Nitrates and nitrites convert to nitric acid, which is itself a natural product of mammalian metabolism, but not nearly in the quantities generated by exposure to nitrate from polluted drinking waters. Thus, the body's natural detoxifying and recycling pathways become quickly overloaded. When tissues are unable to detox or purge a toxin from the body, the next line of defense is to dilute the toxin. The excess water retention results in inflammation.
Let's examine what happens when the body is chronically overloaded by just this one pollutant.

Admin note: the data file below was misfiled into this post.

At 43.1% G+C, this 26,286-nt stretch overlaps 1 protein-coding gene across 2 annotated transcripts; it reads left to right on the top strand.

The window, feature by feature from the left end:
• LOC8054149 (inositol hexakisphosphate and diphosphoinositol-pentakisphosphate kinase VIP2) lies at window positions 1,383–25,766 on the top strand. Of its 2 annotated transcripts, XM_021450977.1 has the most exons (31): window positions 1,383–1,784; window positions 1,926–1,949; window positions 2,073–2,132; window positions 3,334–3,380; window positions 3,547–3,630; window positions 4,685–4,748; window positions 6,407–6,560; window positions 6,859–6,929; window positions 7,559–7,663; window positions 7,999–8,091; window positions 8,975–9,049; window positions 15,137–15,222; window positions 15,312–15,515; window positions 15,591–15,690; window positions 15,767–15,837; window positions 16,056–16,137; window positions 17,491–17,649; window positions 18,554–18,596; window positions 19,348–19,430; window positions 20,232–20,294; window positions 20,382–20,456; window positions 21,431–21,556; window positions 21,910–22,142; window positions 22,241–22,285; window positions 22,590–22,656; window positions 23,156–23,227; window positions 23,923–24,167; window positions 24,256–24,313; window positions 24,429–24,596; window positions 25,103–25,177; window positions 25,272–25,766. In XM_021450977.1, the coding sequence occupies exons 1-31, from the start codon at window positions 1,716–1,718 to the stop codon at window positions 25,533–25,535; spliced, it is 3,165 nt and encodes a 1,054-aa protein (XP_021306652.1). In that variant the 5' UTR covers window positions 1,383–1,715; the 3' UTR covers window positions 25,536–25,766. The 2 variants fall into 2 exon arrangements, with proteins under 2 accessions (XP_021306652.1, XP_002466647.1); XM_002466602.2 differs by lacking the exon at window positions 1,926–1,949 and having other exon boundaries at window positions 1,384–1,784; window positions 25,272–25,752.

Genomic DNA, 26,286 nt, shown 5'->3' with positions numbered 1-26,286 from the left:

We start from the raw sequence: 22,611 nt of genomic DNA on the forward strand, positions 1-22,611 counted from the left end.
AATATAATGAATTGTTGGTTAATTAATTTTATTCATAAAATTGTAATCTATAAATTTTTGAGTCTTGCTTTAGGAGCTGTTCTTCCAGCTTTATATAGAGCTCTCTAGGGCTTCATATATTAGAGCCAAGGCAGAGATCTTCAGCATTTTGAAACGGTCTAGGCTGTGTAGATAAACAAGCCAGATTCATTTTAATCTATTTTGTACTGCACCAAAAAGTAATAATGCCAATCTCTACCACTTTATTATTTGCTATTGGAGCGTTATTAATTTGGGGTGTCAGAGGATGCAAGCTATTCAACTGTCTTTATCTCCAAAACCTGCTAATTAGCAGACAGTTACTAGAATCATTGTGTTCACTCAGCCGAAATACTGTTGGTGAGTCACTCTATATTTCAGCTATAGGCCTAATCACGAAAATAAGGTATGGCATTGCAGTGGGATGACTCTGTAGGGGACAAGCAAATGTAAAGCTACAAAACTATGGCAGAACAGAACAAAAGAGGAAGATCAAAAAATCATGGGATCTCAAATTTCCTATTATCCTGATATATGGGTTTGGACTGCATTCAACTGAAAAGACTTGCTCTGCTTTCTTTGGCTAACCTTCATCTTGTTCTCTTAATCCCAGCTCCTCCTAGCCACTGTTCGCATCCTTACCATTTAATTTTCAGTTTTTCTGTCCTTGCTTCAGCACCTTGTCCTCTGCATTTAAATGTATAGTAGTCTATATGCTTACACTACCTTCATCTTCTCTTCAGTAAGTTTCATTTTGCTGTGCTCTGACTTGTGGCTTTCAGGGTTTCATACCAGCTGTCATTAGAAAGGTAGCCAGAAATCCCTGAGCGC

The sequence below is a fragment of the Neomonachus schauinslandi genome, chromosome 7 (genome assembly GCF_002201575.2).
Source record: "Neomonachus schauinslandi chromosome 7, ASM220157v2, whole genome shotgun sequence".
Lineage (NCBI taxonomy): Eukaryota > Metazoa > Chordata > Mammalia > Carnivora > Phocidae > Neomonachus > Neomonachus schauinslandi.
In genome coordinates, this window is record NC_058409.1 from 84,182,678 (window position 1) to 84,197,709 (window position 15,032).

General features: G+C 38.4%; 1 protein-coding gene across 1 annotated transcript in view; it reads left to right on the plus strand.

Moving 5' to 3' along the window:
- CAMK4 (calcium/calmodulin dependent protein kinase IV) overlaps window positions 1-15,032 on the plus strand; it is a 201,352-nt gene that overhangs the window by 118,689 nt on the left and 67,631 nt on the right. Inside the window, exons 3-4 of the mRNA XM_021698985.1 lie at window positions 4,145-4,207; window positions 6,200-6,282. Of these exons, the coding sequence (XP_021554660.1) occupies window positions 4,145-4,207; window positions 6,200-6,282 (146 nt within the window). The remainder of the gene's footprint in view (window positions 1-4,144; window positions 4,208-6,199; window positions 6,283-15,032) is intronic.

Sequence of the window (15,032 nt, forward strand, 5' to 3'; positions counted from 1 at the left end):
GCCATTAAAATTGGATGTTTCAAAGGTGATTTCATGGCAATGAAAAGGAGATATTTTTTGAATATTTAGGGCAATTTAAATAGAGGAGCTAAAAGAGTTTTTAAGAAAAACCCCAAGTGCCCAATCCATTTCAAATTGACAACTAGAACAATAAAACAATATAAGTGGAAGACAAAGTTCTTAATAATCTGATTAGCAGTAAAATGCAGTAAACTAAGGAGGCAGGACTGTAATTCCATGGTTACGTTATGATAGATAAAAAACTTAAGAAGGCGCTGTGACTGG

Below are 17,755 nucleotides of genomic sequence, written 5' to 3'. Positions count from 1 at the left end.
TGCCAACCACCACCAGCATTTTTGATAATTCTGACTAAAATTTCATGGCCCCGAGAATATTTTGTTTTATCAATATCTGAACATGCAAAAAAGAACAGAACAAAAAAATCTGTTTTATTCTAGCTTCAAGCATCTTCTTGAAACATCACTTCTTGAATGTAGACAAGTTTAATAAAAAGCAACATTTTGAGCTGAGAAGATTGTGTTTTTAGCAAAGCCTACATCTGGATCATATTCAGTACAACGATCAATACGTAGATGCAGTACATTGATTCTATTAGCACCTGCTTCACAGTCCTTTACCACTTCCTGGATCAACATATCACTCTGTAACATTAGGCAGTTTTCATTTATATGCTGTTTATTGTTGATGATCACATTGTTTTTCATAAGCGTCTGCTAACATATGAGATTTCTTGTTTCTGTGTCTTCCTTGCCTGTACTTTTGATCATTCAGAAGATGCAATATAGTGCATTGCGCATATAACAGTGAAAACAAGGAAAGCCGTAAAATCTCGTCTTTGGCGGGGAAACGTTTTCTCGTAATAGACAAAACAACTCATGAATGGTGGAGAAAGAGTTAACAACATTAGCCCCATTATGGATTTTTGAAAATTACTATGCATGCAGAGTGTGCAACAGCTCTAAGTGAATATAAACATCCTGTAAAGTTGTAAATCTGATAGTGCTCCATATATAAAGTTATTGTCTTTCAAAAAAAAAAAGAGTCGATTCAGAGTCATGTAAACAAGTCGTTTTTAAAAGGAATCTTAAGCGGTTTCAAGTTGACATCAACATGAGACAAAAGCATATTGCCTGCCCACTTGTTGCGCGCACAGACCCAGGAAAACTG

Nitrate enters the digestive system, converts to nitrite, associates with other chemicals and free radicals producing nitric acid, peroxynitrite and other compounds, and enters the bloodstream. Constant exposure to nitric acid damages blood vessel valves that control and regulate blood pressure causing chronically low blood pressure. Nitrates also compromise thyroid function, by binding to the amino acid tyrosine, the backbone of the thyroid molecule. Nitrated tyrosine can no longer manufacture thyroxine, precipitating hypothyroid manifestations. Herbicides also depress thyroid function by inhibiting manufacture of tyrosine in the body, providing a double whammy against thyroid production. Thyroid regulates the uptake and metabolism of calcium and magnesium, which are the body’s main acid neutralizers.